Shabbat Parashat Shelach| 5766
Despising the Desirable
One’s impression from the story of the spies is that they said that Eretz Yisrael was desirable but that it was unfeasible to conquer it. Yet when Tehillim describes Bnei Yisrael’s sin, it says: “They despised the desirable land, they did not believe His word” (106:24). In truth, the Torah later in our parasha describes Bnei Yisrael as despising the Land (Bamidar 14:31). What was the basis of the spies’ and the nation’s despising of the Land?
The S’fat Emmet (5645) beautifully explains an important, Chassidic approach to this matter. At creation Hashem put Torah light into the physical creation. He intended for mankind, especially through the chosen nation who accepted the Torah, to uncover this light that was in the land. Thereby, they would fix that which had been “lost” at creation. Bnei Yisrael became accustomed subsisting in a desert, a non-land land, where working the land to survive and uncover the light of Torah was unnecessary. Hashem provided all their needs, both physical and spiritual, directly. The spies taught the people that it was undesirable to lower one’s spiritual level by having to search for sanctity through physically working the land, even Eretz Yisrael. This was the despising of the Land, by preferring the “desert lifestyle.”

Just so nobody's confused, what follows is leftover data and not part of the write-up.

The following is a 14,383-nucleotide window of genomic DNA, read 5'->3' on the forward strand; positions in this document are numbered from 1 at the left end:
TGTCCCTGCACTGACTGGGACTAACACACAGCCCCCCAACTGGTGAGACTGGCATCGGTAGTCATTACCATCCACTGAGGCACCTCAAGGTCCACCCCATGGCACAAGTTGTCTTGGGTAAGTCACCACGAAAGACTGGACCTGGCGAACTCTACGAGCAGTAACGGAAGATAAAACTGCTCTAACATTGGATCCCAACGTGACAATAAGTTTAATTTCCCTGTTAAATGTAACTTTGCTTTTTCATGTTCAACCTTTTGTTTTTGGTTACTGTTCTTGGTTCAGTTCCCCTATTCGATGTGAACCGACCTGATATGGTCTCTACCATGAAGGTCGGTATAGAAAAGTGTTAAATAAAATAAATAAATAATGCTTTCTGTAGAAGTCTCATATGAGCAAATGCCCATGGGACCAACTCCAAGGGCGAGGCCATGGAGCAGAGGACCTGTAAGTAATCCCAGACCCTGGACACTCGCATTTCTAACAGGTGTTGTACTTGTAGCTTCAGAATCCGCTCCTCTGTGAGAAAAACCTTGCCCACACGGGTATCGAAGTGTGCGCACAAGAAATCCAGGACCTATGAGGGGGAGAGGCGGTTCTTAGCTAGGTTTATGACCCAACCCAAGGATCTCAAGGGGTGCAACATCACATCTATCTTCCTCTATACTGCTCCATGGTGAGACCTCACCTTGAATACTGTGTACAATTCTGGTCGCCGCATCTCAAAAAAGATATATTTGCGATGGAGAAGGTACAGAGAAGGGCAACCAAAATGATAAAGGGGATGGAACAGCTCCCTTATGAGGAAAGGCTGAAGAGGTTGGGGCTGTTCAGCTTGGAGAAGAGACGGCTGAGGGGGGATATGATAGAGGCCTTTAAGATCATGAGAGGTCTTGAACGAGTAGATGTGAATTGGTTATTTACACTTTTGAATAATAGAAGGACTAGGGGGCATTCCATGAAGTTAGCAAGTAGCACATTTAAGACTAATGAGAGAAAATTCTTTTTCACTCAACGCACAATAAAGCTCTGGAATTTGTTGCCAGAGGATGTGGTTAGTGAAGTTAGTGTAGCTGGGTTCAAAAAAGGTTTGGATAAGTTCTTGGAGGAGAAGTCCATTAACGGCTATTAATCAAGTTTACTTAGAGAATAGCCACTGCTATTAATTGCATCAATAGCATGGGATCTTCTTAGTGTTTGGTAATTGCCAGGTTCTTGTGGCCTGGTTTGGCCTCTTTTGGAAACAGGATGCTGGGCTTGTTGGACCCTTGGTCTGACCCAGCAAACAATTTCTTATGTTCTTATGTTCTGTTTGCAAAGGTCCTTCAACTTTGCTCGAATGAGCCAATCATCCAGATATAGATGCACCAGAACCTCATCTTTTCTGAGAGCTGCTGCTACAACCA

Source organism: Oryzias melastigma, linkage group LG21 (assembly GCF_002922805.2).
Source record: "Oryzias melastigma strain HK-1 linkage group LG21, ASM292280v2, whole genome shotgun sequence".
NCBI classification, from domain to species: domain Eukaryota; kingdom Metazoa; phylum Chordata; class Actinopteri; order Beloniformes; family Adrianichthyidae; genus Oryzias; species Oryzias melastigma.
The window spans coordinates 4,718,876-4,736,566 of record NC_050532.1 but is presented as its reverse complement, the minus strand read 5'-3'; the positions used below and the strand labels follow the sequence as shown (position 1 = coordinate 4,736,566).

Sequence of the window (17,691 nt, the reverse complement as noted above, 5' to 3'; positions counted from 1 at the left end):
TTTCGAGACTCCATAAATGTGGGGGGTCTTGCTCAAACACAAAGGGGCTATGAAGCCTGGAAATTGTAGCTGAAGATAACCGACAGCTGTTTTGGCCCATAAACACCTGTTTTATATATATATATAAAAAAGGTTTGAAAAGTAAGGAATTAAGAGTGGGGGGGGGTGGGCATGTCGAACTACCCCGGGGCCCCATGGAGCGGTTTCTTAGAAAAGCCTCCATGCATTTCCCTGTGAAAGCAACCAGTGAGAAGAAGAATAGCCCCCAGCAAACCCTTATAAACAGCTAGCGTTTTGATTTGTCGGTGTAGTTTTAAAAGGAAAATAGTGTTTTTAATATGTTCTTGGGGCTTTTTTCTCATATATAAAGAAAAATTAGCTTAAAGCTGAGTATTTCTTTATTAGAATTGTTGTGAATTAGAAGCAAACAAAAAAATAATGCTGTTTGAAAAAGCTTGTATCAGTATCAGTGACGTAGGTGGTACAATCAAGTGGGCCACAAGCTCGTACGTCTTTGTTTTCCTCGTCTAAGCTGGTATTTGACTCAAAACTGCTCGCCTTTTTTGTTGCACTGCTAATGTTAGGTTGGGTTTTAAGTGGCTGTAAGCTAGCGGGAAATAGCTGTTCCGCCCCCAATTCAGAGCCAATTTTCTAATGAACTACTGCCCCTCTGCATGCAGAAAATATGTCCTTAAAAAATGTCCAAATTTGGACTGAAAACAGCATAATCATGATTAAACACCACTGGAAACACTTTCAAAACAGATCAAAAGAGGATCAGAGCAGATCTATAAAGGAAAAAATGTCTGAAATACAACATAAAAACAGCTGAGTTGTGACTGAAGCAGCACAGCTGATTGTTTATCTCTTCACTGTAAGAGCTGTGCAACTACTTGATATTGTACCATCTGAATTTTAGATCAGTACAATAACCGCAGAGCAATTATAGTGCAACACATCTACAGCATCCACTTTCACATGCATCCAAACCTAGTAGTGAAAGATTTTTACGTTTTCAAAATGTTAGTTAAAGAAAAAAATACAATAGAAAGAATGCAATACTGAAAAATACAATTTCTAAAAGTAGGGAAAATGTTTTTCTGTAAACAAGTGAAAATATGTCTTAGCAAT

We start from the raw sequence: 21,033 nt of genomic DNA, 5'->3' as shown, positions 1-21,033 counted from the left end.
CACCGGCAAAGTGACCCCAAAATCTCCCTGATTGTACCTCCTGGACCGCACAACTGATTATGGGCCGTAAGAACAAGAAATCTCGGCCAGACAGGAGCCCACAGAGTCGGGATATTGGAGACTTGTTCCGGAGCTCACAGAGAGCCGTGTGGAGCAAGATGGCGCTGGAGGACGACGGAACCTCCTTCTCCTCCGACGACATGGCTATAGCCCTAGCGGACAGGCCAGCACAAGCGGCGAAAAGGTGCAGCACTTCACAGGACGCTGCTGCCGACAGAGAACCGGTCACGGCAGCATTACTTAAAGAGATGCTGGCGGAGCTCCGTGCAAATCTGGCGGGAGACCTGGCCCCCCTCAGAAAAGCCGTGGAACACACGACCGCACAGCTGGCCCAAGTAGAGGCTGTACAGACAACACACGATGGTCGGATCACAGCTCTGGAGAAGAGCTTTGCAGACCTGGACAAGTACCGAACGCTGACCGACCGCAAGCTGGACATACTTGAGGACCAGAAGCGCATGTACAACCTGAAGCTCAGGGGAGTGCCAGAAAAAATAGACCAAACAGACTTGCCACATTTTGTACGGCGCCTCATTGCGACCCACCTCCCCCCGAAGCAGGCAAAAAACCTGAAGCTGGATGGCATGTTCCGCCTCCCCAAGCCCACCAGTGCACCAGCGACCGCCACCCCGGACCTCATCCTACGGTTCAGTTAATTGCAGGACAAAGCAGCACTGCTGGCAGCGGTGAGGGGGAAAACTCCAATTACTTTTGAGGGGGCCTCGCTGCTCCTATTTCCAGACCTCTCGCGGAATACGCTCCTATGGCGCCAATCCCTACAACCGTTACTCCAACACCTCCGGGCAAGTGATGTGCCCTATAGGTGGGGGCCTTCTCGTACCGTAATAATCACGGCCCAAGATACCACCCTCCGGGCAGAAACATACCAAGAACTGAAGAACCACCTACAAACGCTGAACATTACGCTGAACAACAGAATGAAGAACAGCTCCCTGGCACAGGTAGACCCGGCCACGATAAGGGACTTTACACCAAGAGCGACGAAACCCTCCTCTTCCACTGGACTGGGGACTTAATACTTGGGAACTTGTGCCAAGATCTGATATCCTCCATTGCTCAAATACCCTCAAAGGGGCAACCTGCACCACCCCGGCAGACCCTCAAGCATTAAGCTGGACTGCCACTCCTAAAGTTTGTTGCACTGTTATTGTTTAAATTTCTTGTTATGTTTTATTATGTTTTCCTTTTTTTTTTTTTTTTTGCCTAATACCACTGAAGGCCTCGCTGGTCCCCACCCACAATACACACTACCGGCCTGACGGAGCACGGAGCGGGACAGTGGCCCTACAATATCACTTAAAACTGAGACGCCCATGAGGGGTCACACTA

The S’fat Emmet also explains the significance of the three mitzvot that Bnei Yisrael received in the aftermath of this sin. They were: taking challah from the bread, bringing libations on the altar, and attaching tzitzit to one’s garments. These were a consolation for the three gifts that Bnei Yisrael dreaded losing from the days in the desert: the manna bread, the well, and the clouds of glory that enveloped them. Hashem showed them that they could have a connection to Hashem through their bread, by taking challah. They could see Hashem’s Hand in regard to liquids, by pouring them on the altar. They could feel enveloped by Hashem’s presence, by attaching tzitzit to their garments.
The idea of life in Eretz Yisrael, as seen both through the sin of the spies and of the mitzvot given subsequently, is as follows. While it is necessary to start life, national or personal, by being spoon-fed spirituality, we must reach a point where we find it actively. We earn our bread and raise it up in gift to Hashem. We dig wells and produce olive oil and pour them on the altar. We clothe ourselves and use the clothes as a reminder of Hashem’s connection to and expectations of us. We do all of this, preferably or exclusively (depending on the mitzva) in Eretz Yisrael.
Interestingly, the three mitzvot described involve different elements of society. Women take challah; men wear tzitzit. Kohanim pour libations. Everyone has a special connection with Hashem, through the mitzvot that most closely impact his or her life. When we form one cohesive, national group, the spiritual attainments of the whole are jointly elevated by the individual accomplishments of its parts.
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